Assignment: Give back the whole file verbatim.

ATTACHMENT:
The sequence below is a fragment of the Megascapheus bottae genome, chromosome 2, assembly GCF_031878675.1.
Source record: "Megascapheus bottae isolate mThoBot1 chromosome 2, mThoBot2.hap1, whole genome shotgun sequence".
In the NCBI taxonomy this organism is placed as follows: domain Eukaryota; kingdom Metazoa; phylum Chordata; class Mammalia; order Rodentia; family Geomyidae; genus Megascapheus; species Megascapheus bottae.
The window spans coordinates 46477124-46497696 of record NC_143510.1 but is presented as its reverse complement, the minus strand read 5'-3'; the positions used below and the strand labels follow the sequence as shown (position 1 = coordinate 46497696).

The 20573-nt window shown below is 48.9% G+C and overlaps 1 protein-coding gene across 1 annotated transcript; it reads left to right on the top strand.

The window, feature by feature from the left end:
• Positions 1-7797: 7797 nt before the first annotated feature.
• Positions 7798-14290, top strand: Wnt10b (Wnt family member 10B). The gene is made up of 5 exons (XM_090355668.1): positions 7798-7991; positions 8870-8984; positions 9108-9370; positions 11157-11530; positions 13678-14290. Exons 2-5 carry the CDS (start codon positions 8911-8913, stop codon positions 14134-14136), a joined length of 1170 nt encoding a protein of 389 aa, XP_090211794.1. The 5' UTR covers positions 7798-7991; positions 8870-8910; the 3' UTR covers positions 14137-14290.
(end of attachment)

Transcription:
The sequence below is a fragment of the Megascapheus bottae genome, chromosome 2, assembly GCF_031878675.1.
Source record: "Megascapheus bottae isolate mThoBot1 chromosome 2, mThoBot2.hap1, whole genome shotgun sequence".
In the NCBI taxonomy this organism is placed as follows: domain Eukaryota; kingdom Metazoa; phylum Chordata; class Mammalia; order Rodentia; family Geomyidae; genus Megascapheus; species Megascapheus bottae.
The window spans coordinates 46477124-46497696 of record NC_143510.1 but is presented as its reverse complement, the minus strand read 5'-3'; the positions used below and the strand labels follow the sequence as shown (position 1 = coordinate 46497696).

The 20573-nt window shown below is 48.9% G+C and overlaps 1 protein-coding gene across 1 annotated transcript; it reads left to right on the top strand.

The window, feature by feature from the left end:
• Positions 1-7797: 7797 nt before the first annotated feature.
• Positions 7798-14290, top strand: Wnt10b (Wnt family member 10B). The gene is made up of 5 exons (XM_090355668.1): positions 7798-7991; positions 8870-8984; positions 9108-9370; positions 11157-11530; positions 13678-14290. Exons 2-5 carry the CDS (start codon positions 8911-8913, stop codon positions 14134-14136), a joined length of 1170 nt encoding a protein of 389 aa, XP_090211794.1. The 5' UTR covers positions 7798-7991; positions 8870-8910; the 3' UTR covers positions 14137-14290.